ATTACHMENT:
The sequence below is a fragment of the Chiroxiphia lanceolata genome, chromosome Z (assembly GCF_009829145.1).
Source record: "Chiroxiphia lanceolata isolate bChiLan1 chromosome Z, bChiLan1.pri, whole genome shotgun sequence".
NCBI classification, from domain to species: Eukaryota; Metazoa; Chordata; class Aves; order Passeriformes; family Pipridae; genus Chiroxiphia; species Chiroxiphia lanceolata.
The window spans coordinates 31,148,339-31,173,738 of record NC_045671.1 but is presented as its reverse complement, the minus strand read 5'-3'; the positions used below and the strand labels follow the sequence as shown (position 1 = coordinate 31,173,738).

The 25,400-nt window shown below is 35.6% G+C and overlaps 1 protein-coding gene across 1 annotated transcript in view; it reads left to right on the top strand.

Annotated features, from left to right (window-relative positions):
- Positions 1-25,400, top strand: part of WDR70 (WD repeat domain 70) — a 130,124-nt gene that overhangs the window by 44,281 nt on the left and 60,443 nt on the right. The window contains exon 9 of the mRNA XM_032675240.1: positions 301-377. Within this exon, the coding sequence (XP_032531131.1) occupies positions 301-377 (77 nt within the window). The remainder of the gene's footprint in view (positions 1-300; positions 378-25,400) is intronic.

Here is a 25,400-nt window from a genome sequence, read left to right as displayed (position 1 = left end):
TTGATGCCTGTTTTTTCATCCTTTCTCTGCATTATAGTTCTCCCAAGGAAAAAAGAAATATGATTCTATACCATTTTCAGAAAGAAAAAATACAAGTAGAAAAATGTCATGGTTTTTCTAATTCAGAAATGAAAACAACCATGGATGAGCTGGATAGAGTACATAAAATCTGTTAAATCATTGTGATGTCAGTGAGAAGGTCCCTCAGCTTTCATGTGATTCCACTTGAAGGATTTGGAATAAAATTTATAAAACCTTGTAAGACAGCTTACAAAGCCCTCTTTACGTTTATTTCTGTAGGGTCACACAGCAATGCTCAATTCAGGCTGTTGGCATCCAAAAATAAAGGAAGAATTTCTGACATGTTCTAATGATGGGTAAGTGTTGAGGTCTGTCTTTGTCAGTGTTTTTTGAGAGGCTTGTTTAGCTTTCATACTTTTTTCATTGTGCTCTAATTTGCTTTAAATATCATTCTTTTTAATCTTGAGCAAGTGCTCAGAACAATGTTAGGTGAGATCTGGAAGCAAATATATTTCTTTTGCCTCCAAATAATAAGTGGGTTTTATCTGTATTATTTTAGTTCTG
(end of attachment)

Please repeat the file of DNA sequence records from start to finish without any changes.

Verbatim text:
The sequence below is a fragment of the Chiroxiphia lanceolata genome, chromosome Z (assembly GCF_009829145.1).
Source record: "Chiroxiphia lanceolata isolate bChiLan1 chromosome Z, bChiLan1.pri, whole genome shotgun sequence".
NCBI classification, from domain to species: Eukaryota; Metazoa; Chordata; class Aves; order Passeriformes; family Pipridae; genus Chiroxiphia; species Chiroxiphia lanceolata.
The window spans coordinates 31,148,339-31,173,738 of record NC_045671.1 but is presented as its reverse complement, the minus strand read 5'-3'; the positions used below and the strand labels follow the sequence as shown (position 1 = coordinate 31,173,738).

The 25,400-nt window shown below is 35.6% G+C and overlaps 1 protein-coding gene across 1 annotated transcript in view; it reads left to right on the top strand.

Annotated features, from left to right (window-relative positions):
- Positions 1-25,400, top strand: part of WDR70 (WD repeat domain 70) — a 130,124-nt gene that overhangs the window by 44,281 nt on the left and 60,443 nt on the right. The window contains exon 9 of the mRNA XM_032675240.1: positions 301-377. Within this exon, the coding sequence (XP_032531131.1) occupies positions 301-377 (77 nt within the window). The remainder of the gene's footprint in view (positions 1-300; positions 378-25,400) is intronic.

Here is a 25,400-nt window from a genome sequence, read left to right as displayed (position 1 = left end):
TTGATGCCTGTTTTTTCATCCTTTCTCTGCATTATAGTTCTCCCAAGGAAAAAAGAAATATGATTCTATACCATTTTCAGAAAGAAAAAATACAAGTAGAAAAATGTCATGGTTTTTCTAATTCAGAAATGAAAACAACCATGGATGAGCTGGATAGAGTACATAAAATCTGTTAAATCATTGTGATGTCAGTGAGAAGGTCCCTCAGCTTTCATGTGATTCCACTTGAAGGATTTGGAATAAAATTTATAAAACCTTGTAAGACAGCTTACAAAGCCCTCTTTACGTTTATTTCTGTAGGGTCACACAGCAATGCTCAATTCAGGCTGTTGGCATCCAAAAATAAAGGAAGAATTTCTGACATGTTCTAATGATGGGTAAGTGTTGAGGTCTGTCTTTGTCAGTGTTTTTTGAGAGGCTTGTTTAGCTTTCATACTTTTTTCATTGTGCTCTAATTTGCTTTAAATATCATTCTTTTTAATCTTGAGCAAGTGCTCAGAACAATGTTAGGTGAGATCTGGAAGCAAATATATTTCTTTTGCCTCCAAATAATAAGTGGGTTTTATCTGTATTATTTTAGTTCTG